Why the Customer Isn’t Always Right

Lisa Earle McLeod

You know the old adage “The customer is always right.”

Guess what?

Sometime they’re not.

It doesn’t matter whether you sell cupcakes, or you’re trying to recruit members for your church, attracting (and keeping) the right customers is more important than pleasing a small group of complainers.

Before you start sputtering about poor customer service, hear me out. I hate bad service as much as anyone, probably more since I’m in the business of improving it.

But that doesn’t mean you need to rework your whole operational model for the people who complain.

The question every leader needs to ask themselves is this: Do I want to improve life for my best customers? Or do I want to spend my time responding to the needs of my worst customers?

If you only listen to the loudest voices, you wind up becoming very reactive to a small, not representative group of unhappy people.

On the flip side, when you improve life for your best customers, you elevate your position in the market.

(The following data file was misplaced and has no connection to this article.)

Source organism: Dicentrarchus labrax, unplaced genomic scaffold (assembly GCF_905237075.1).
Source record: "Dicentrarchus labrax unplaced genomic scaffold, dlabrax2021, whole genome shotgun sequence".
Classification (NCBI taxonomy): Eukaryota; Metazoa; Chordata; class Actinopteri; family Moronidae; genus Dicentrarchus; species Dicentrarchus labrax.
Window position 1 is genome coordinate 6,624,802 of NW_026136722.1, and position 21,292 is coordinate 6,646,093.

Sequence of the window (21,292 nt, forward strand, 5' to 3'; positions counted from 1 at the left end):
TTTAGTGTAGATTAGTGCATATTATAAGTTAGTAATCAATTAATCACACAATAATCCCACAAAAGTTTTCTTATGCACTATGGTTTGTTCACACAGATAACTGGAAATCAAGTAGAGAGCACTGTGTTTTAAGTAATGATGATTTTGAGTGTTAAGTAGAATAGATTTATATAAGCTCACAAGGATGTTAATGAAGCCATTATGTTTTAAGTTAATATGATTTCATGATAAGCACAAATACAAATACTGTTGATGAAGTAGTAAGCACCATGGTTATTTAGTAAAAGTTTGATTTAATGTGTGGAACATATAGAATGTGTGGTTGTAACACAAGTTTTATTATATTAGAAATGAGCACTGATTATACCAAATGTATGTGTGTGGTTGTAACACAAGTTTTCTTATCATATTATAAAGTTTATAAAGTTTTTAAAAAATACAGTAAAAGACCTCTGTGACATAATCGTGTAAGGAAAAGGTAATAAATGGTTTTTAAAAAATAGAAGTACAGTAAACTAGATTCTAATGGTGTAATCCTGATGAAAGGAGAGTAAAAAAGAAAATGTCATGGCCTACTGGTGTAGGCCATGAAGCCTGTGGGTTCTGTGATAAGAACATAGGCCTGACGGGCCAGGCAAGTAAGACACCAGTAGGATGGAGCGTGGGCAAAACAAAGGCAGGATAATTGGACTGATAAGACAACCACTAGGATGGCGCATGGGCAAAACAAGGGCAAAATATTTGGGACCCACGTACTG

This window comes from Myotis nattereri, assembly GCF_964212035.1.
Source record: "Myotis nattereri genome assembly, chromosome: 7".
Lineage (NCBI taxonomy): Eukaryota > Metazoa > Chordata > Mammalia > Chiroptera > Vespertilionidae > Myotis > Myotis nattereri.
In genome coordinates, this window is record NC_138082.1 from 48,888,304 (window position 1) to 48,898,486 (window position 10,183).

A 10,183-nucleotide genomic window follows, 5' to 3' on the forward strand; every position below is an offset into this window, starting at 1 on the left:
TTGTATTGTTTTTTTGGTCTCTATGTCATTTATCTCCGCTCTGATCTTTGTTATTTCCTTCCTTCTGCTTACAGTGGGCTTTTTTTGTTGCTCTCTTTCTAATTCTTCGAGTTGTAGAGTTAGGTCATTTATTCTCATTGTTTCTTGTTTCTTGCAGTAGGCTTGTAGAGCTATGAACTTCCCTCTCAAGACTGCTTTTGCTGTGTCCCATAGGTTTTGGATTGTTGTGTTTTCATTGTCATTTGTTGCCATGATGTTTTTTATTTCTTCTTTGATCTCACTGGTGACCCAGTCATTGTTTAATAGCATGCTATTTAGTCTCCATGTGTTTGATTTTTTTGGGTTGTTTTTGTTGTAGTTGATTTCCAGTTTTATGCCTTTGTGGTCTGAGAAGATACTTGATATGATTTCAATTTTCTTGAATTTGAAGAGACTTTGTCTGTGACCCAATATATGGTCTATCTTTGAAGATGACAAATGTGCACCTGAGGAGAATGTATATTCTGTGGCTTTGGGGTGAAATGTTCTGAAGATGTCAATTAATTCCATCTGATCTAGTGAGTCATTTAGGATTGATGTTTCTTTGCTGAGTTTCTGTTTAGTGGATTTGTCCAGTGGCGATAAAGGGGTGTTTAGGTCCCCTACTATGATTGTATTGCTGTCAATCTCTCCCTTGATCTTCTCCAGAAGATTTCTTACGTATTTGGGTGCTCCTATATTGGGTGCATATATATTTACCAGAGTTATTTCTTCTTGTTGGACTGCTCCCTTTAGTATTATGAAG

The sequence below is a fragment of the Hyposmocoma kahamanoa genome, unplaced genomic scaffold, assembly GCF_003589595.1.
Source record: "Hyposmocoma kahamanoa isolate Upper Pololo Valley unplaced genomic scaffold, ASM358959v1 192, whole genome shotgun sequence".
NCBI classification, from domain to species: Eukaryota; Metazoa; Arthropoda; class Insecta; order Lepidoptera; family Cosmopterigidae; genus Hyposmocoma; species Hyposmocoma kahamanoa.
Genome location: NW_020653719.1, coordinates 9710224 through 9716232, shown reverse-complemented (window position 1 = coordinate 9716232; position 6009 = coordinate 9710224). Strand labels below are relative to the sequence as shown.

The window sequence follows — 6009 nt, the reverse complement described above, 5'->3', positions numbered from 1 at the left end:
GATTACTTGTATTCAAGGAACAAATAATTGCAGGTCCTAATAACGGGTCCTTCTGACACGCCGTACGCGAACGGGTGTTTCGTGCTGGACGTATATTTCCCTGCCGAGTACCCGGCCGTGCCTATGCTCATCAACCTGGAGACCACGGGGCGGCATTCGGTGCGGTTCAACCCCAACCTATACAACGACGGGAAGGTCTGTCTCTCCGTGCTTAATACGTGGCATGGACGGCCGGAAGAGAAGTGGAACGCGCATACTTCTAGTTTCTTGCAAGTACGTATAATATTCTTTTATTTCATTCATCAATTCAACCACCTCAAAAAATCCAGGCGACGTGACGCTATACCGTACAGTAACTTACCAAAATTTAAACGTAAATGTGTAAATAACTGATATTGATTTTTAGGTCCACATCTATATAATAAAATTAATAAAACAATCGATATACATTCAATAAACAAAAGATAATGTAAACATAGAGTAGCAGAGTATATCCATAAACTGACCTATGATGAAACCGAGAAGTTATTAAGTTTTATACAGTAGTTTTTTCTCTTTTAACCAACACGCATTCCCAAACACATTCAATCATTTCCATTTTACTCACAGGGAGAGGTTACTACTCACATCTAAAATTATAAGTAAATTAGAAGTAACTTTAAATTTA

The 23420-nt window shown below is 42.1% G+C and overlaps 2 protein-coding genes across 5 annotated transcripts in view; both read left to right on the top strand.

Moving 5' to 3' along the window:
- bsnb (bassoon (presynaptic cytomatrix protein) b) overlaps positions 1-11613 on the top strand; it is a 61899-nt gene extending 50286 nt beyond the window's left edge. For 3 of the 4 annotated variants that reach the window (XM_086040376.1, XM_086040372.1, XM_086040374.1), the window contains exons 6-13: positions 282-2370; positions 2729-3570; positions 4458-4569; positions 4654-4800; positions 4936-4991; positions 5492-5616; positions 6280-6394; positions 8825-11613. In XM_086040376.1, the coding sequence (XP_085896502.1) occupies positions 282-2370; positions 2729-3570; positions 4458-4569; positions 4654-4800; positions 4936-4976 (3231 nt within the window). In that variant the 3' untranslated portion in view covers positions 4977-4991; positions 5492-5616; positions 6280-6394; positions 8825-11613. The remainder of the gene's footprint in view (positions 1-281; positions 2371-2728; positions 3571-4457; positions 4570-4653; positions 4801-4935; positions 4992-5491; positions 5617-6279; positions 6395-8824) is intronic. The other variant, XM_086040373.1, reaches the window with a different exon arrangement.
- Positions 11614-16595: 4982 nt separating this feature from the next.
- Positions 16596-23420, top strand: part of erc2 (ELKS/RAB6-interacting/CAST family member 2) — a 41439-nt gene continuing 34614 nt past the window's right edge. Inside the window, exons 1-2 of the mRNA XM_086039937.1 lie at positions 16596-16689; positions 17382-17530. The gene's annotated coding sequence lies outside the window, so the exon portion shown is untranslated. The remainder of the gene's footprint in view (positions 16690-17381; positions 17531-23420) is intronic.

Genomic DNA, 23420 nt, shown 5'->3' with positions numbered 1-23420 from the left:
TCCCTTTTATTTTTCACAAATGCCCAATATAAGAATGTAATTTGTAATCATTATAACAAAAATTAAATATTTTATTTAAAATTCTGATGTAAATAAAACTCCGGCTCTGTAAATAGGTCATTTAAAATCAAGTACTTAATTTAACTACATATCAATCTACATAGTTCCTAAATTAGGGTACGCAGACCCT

Here’s why: customers who are in bad circumstances themselves tend to complain more. They’re under lots of pressure and they pass it on to you.

It happens in the business to business market, and it also happens in the consumer market. The one time customer comes in with all the complaints, but the loyal bigger volume customer is the one who doesn’t say anything.

How do you stay in front of the complaining curve?

Below are three tips to help you improve service for your best customers. Word of warning, these are counter intuitive to the way most people think.
But I promise you, they work.

1. Do double time on the biggies

For every minute you spend listening to complaints from a small customer, double that time and ask questions of your big customers. What are their goals and how do they plan to get there? Make a list of your top 10 customers and come up with at least 5 ways you can help them get better.

2. Don’t let today’s circumstances dominate your thinking

Customers will tell you what they need today, but you want to be thinking about how you can improve their lives in the future. Five years ago, nobody said, “I need to watch a movie on my phone.” Nobody said they wanted a wedding cake made out of cupcakes either. But now both are must have items, it’s all the rage.

Marketing guru Seth Godin says, “Letting your customers set your standards is a dangerous game, because the race to the bottom is pretty easy to win.”